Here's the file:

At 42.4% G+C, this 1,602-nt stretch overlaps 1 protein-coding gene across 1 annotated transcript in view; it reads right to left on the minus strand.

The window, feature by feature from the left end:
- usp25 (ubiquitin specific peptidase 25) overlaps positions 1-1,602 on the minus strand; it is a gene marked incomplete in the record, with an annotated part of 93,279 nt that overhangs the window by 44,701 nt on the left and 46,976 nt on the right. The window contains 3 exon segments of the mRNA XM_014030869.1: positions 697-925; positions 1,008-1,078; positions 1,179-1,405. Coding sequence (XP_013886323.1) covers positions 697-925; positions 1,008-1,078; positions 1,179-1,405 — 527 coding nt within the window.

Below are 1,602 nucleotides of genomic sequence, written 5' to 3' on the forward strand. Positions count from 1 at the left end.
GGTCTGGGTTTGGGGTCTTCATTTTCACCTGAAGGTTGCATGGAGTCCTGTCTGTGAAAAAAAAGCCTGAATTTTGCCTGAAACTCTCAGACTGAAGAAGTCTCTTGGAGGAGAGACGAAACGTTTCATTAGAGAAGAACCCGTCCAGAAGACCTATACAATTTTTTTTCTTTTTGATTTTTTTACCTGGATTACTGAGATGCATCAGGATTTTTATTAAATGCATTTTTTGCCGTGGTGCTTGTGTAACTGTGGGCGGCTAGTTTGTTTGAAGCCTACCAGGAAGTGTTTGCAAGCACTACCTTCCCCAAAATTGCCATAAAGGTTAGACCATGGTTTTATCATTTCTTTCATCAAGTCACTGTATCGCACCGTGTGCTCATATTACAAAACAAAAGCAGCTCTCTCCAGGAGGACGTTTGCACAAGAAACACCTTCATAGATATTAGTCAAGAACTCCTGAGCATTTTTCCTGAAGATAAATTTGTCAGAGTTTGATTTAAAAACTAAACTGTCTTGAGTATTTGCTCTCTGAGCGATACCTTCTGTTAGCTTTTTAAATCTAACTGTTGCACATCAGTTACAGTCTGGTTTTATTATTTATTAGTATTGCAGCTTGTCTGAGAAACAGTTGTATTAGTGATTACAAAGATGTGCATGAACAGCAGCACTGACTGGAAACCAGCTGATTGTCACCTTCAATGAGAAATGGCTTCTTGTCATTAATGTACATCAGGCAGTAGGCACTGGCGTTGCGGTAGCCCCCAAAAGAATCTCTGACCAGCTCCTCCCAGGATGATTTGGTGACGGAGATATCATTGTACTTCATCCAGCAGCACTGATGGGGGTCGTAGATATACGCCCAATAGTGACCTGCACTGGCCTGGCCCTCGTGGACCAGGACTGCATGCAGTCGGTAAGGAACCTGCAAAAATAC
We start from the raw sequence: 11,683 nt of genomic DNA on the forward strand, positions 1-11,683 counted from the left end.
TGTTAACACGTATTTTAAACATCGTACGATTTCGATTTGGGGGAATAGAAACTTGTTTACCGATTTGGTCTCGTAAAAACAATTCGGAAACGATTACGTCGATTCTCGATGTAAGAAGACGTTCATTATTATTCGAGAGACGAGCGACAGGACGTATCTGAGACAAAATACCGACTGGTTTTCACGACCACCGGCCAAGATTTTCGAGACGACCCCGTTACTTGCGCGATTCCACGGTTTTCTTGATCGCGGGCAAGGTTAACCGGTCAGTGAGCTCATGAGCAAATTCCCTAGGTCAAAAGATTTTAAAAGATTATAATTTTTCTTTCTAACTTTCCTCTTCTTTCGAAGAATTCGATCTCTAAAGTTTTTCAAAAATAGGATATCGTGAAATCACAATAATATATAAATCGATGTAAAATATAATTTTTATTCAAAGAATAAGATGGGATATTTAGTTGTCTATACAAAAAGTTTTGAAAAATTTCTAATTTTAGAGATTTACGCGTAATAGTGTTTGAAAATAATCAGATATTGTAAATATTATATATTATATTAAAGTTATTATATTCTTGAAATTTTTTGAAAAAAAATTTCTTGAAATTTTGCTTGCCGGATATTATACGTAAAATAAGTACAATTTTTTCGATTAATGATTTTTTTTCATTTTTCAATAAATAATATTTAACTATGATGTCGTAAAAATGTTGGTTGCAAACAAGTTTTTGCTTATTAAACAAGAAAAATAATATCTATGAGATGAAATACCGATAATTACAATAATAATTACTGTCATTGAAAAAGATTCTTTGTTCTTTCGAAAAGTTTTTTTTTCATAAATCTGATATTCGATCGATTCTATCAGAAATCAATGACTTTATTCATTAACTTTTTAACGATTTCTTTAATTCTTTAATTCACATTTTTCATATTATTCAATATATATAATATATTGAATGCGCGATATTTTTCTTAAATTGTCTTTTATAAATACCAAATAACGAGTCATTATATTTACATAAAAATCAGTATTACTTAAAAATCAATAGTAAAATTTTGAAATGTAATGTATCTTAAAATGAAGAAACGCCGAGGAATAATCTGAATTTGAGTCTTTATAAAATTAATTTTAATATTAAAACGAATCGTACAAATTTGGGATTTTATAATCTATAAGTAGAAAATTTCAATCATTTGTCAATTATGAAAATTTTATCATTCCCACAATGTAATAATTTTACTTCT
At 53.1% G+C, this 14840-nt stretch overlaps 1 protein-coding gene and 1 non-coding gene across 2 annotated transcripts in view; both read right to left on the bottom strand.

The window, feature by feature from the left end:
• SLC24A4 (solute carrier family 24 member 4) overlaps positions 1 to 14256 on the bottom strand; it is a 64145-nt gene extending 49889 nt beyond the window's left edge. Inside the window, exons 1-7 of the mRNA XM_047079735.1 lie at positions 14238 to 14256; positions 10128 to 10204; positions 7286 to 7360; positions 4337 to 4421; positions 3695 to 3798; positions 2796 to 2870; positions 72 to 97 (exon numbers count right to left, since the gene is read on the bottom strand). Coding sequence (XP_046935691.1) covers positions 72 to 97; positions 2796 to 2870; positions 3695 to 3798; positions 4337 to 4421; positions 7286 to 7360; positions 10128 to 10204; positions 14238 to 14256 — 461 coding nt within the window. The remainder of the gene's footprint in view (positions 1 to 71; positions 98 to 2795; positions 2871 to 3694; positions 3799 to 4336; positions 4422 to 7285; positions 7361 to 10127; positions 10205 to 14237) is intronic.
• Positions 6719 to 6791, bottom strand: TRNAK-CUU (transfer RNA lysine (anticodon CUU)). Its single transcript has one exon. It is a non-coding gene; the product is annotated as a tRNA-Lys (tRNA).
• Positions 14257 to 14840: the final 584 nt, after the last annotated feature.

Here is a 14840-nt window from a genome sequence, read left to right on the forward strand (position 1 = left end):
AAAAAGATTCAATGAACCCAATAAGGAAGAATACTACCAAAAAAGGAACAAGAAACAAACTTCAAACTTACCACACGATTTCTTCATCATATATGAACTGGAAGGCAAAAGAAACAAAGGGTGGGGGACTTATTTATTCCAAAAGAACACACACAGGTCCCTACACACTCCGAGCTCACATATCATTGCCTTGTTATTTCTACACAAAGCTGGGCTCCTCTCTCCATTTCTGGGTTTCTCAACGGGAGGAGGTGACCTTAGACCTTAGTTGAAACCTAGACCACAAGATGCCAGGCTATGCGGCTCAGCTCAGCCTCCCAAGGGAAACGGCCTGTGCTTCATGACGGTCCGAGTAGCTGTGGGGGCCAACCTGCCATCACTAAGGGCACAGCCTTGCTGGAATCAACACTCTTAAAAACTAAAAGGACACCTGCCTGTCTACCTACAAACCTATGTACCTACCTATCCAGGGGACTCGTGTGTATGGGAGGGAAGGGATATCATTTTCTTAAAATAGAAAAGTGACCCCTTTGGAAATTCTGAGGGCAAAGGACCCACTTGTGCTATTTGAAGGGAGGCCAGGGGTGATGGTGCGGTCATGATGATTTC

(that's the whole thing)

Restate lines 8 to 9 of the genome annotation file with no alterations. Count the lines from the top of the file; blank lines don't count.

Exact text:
At 53.1% G+C, this 14840-nt stretch overlaps 1 protein-coding gene and 1 non-coding gene across 2 annotated transcripts in view; both read right to left on the bottom strand.

The window, feature by feature from the left end: